Prior to data analysis, each of the data sets was checked for outliers. Any data point that had a Cook's distance score >4/N (0.4) was removed in order to prevent that point having undue influence on the results. This resulted in the removal of one data point from the EEG data (0.16% of the points overall). Owing to time constraints, one of the TD group failed to complete the FD task. For the EEG analysis, we aimed to follow the analyses of Bishop et al. [23] using a series of repeated measures ANCOVAs on (i) MMN mean amplitude, (ii) ITC, (iii) LDN mean amplitude, and (iv) ERSP, with DYS status (DYS versus TD) and age band (younger versus older) as the two between-subject factors, and deviant (small versus large) as the within-subjects factor. Because the difference in nonverbal ability scores between the DYS and TD groups just missed significance (see Table 1), standard scores on the Matrices Reasoning subtest of the WASI [56] were also entered as a covariate. For each of the analyses, all main effects and interactions were initially entered into the model, and any nonsignificant interaction terms and, where permissible, main effects, were iteratively removed, until all remaining interactions and/or main effects were significant. For each of the analyses, only the final models are presented. We also planned to run a series of correlations to assess the association between the four EEG measures and behavioural measure of (i) frequency discrimination and (ii) language and literacy. Because of known developmental effects, age was included as a covariate in all correlation analyses.


Frequency discrimination thresholds

The mean frequency discrimination thresholds for the four subgroups are shown in Table 1. Because of the differences in stimuli between the two tasks, it was not possible to statistically compare frequency discrimination thresholds of the two groups, as lower frequency discrimination thresholds have been found to be associated with tones of longer duration [6769]. Instead, a univariate ANOVA was run for the two groups separately. For the TD group, there was a significant effect of age band, F(1, 17) = 14.21, p = 0.002, with the older age band showing significantly lower (better) thresholds than the younger age band. For the DYS, group, in contrast, this main effect was marginally nonsignificant, F(1, 36) = 4.37, p = 0.051, with the two age bands showing similar frequency discrimination thresholds. Note that the absolute values for the DYS group were similar to—albeit lower than—those obtained in the TD group using shorter stimuli (see Table 1).

Electrophysiological responses to standards and deviants

The total number of deviant trials available for grand averaging differed significantly by DYS status, F(1, 42) = 16.91, p < 0.001, with the DYS group having significantly more than the TD group (DYS group 207.60, SD = 34.52; TD group 175.60, SD = 18.51). However, effects due to noisier grand averages are unlikely to be a factor in observations since all children had at least 60 deviant trials per condition that could be grand averaged, and the number of artefact-free trials did not correlate significantly with any of the ERP components examined here (see Additional file 1: Table S5).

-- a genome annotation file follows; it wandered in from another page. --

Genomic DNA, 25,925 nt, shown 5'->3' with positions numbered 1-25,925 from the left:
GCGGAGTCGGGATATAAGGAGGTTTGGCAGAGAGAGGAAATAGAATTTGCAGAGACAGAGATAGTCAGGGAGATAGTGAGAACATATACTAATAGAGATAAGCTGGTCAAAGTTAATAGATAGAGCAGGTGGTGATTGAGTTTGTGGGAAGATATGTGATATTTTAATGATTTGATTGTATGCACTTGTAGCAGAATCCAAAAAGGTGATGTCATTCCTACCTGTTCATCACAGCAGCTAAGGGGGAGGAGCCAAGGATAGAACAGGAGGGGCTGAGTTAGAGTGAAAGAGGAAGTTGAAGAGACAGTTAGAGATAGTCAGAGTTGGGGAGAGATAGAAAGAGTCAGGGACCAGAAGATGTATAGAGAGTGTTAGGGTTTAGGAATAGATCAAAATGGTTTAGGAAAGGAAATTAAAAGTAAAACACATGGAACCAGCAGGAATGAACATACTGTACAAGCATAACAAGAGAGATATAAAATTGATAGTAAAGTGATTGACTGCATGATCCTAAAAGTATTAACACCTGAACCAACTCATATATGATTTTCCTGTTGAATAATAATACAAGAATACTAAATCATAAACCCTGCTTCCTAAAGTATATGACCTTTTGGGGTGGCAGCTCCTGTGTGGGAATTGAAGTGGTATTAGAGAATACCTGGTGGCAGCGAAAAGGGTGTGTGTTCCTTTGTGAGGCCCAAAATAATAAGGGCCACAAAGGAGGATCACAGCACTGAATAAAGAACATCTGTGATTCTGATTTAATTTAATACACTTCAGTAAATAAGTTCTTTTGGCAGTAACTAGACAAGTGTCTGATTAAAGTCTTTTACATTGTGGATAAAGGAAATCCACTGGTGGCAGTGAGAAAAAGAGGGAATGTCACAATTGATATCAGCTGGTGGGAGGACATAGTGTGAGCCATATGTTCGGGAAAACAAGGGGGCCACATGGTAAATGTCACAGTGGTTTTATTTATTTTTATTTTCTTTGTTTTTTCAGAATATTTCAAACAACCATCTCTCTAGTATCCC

We followed the procedure of Bishop et al. [23, 48] and used the first spatial principal component to represent the auditory ERP. The mean weights from each channel contributing to the principal component for each subgroup are shown in headplots in Figure 1. Consistent with Bishop et al. [23, 48], these indicated a fronto-central distribution that was similar between groups and across age groups, although slightly more left-lateralized in the dyslexic group, and particularly the older DYS subgroup.
Figure 1

Topographic headplots showing averaged weightings of electrodes on the first principal component. Subplots divided according to DYS status and age band; arbitrary scaling from negative (blue) to positive (red).

Responses to standards and deviants based on the spatial principal component are shown in Figure 2. Surprisingly, the DYS subgroups appeared to show a more mature pattern than the TD subgroups, with the DYS younger subgroup exhibiting a smaller P1 than their typically developing peers, and the DYS older subgroup showing what appeared to be a developing N1 component at around 100–150 ms. The TD younger subgroup, in contrast, showed a large P1 followed by a prolonged N2 component and a notable absence of the N1, whilst the TD older subgroup showed a smaller P1 but still no signs of the N1. These responses are consistent with previous literature for children of these ages at this inter-stimulus interval (e.g. [40]).
Figure 2

Average amplitude at principal component. Subplots divided according to DYS status and age band. Note that the average amplitude generated by principal components analysis is substantially larger than for the conventional N1-P2 response.